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UH Hilo, PISCES, NASA Prepare for Mars Mission

Posted November 17, 2016, 02:14 PM HST
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    The Pacific International Space Center for Exploration Systems (PISCES) is partnering with the University of Hawai‘i at Hilo and NASA this month in a groundbreaking research project to prepare for an eventual manned mission to Mars.

    The project, called BASALT (Biologic Analog Science Associated with Lava Terrains), is focused on developing operation protocols for a joint human-robotic exploration of Mars in the search for extraterrestrial life.

    BASALT scientists and crew members are conducting simulated missions in two locations which closely resemble the Martian landscape at different areas—Mauna Ulu at Hawaii Volcanoes National Park and the Eastern Snake River Plain in Idaho.

    Currently, the BASALT team is investigating Mauna Ulu by traversing the rugged lava terrain to collect rock samples for both biologic and geologic analysis.

    “We add a twist to our scientific fieldwork by conducting it under simulated Mars mission constraints,” said Dr. Darlene Lim, geobiologist and principal investigator for the BASALT research project. “By doing so, we can evaluate operational concepts and a variety of supporting capabilities that range from software to hardware components with respect to their anticipated value for the human exploration of Mars.”

    One of their constraints is a communication time delay to simulate the latency of transmissions experienced between planets. Dr. Lim and her team are hoping to develop a tricorder-like device, as envisioned in Star Trek, to be able to identify rock samples using a hand-held instrument.

    The researchers hope to better understand the habitability of Mars by studying Mauna Ulu, which is a high-fidelity analog for the landscape of early Mars when volcanism and water were common.

    “No one has really worked this out yet,” said John Hamilton, PISCES test logistics and education/public outreach manager. “We want to work out the kinks during these exercises so we have it together on a real mission. By the time they go to Mars, they’ll have a rock-solid plan.”

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    The BASALT team consists of scientists, engineers, mission operators and active astronauts. Roughly a dozen students from the UH-Hilo are also assisting with the project. Hamilton, who is also a faculty member with the UH-Hilo Department of Physics and Astronomy is serving on the BASALT Science Team, overseeing data collection, logistics, and student assignments. The research project is central to NASA’s Journey to Mars program.

    “PISCES is honored to be working together with the University of Hawai‘i at Hilo and NASA Ames on this project,” said Rodrigo Romo, PISCES program manager. “Collaborative work with Ames has been in the frontline of applied research for PISCES recently. The fact that university students get the opportunity to participate in events like the BASALT project will help them meet the demands of a very competitive industry.”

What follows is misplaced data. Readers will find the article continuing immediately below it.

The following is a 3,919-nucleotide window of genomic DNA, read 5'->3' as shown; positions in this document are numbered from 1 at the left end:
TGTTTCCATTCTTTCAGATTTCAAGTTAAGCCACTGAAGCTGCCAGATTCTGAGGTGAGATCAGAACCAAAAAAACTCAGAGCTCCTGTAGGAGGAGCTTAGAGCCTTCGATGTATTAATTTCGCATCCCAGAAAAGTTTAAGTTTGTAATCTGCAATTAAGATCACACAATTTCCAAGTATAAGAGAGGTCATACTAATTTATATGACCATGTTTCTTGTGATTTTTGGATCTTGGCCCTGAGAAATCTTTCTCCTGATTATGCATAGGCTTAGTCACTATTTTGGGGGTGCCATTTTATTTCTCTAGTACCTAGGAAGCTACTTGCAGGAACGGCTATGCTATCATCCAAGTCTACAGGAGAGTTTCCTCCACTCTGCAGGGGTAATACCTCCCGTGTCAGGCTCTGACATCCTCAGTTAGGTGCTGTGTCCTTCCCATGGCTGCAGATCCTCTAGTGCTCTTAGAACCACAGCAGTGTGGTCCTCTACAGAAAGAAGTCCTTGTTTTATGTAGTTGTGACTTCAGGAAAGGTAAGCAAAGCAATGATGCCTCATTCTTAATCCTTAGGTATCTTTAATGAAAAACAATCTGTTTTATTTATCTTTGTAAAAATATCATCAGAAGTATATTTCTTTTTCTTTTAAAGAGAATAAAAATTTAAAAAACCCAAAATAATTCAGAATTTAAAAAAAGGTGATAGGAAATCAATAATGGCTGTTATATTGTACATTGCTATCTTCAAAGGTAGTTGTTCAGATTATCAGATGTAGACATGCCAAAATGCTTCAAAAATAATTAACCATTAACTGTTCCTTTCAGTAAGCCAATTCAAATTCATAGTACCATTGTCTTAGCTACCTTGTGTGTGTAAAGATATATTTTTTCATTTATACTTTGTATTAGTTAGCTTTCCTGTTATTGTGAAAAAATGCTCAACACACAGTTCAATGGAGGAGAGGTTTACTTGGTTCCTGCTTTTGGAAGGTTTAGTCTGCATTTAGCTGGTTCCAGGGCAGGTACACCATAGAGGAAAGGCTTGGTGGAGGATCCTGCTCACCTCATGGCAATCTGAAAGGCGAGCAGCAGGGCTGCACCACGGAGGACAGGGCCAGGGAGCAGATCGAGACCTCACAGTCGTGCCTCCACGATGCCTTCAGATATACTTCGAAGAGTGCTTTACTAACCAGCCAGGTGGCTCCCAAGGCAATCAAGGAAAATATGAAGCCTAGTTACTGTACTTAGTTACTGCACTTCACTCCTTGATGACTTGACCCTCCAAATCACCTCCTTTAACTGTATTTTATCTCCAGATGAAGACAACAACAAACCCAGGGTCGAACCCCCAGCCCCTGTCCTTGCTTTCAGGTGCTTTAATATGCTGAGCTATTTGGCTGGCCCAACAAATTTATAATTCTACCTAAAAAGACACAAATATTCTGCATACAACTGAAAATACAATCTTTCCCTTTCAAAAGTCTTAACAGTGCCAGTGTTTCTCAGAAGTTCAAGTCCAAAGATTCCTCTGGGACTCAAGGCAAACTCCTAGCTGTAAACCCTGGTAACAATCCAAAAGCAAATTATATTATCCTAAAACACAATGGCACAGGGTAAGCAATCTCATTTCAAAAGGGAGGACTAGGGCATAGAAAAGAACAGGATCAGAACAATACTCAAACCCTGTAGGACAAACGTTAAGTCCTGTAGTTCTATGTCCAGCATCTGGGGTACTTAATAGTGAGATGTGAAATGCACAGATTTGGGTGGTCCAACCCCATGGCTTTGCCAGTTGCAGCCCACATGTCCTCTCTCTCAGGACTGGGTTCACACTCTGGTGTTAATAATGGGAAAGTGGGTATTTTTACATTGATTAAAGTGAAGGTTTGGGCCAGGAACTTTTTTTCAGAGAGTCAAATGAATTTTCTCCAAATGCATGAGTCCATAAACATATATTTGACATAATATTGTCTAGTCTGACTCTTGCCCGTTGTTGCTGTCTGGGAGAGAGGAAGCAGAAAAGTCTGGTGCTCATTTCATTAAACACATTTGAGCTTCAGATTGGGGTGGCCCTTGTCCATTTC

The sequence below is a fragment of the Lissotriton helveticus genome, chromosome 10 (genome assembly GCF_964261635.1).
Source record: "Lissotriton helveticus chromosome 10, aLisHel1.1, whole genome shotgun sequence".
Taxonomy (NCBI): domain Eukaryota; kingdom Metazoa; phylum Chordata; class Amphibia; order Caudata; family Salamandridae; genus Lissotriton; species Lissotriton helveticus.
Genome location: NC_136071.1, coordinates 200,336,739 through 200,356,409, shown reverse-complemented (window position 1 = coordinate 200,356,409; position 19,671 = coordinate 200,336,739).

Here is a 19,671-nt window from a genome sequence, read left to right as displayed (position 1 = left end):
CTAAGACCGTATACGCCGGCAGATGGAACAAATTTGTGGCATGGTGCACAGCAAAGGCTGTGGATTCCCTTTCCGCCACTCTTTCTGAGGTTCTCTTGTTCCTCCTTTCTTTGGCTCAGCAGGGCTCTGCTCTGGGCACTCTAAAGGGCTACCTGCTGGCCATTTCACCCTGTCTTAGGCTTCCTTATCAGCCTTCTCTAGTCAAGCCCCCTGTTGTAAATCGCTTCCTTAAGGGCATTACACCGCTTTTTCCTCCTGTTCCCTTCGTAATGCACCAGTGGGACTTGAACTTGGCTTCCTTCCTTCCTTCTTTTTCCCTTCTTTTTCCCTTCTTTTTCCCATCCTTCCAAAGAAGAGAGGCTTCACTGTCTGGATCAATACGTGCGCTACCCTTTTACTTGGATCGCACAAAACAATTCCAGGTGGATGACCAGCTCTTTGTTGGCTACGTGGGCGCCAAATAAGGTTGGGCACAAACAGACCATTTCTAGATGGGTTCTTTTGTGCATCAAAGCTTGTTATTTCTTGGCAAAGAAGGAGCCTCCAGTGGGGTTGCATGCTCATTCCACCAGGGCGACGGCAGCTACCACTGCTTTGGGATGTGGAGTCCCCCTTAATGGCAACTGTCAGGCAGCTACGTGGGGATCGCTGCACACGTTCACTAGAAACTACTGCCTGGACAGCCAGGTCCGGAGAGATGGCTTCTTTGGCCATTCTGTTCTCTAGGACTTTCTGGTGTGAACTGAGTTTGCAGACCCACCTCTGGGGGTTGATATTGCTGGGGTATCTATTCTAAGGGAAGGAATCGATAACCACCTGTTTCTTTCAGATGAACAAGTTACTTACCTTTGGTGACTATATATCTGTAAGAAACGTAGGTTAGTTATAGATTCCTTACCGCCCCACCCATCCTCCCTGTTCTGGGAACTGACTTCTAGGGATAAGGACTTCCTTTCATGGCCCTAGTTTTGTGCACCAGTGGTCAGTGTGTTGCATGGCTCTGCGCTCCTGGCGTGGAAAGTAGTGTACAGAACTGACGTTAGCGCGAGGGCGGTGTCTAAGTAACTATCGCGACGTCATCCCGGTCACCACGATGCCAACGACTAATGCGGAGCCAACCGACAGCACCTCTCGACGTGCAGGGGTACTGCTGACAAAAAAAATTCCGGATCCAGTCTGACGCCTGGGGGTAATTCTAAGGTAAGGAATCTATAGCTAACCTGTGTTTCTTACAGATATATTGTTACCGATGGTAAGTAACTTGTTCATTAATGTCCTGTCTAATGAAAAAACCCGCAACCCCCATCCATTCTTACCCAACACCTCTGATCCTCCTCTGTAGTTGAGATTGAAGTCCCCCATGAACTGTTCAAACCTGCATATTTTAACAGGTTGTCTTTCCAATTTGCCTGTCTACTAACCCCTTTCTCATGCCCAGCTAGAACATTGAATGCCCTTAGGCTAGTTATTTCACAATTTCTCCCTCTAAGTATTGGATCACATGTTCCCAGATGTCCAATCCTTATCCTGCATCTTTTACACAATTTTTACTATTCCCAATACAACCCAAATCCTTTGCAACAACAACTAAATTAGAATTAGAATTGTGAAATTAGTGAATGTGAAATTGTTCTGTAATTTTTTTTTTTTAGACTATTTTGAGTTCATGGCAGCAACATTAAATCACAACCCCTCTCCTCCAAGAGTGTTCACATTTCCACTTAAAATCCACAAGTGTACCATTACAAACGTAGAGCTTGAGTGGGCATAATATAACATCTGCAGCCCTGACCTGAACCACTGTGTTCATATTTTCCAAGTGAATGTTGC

PISCES was selected last year by NASA’s highly competitive PSTAR (Planetary Science and Technology Through Analog Research) program to participate in the four-year, $4.2 million BASALT project, which is being administered by the University of Hawaii at Hilo. The BASALT research team will be conducting their research on Hawai‘i Island until Nov. 18.

    For more information visit PISCES’ website.

    About PISCES

    PISCES is a state-funded aerospace center under the Department of Business, Economic Development, and Tourism (DBEDT). PISCES is working to position Hawaii as a leader in space exploration while developing sustainable products and technologies to benefit the Islands. Three core initiatives are at the heart of PISCES’ work: Applied Research, Workforce Development, and Long-term Business and Economic Development. These mutually supportive efforts provide real-life, hands-on experience to Hawaii’s future scientists and engineers, preparing them to meet the demands of a highly competitive industry while improving the local economy through job diversification and new industries.

    About DBEDT (Department of Business, Economic Development and Tourism)
    DBEDT is Hawaii’s resource center for economic and statistical data, business development opportunities, energy and conservation information, and foreign trade advantages. DBEDT’s mission is to achieve a Hawaii economy that embraces innovation and is globally competitive, dynamic and productive, providing opportunities for all Hawaii’s citizens. Through its attached agencies, the department fosters planned community development, creates affordable workforce housing units in high-quality living environments, and promotes innovation sector job growth.

    Simulation astronauts Darlene Lim and Rick Elphic, scientists with the NASA Ames Research Center, walk on Mauna Ulu. Photo courtesy of NASA

    Simulation astronauts Darlene Lim and Rick Elphic, scientists with the NASA Ames Research Center, walk on Mauna Ulu. Photo courtesy of NASA

    PISCES photo: ‘Ena Media Hawaii.

    PISCES photo: ‘Ena Media Hawaii.

    PISCES photo: ‘Ena Media Hawaii.

    PISCES photo: ‘Ena Media Hawaii.

    PISCES photo: ‘Ena Media Hawaii.

    PISCES photo: ‘Ena Media Hawaii.

    PISCES photo: ‘Ena Media Hawaii.

    PISCES photo: ‘Ena Media Hawaii.

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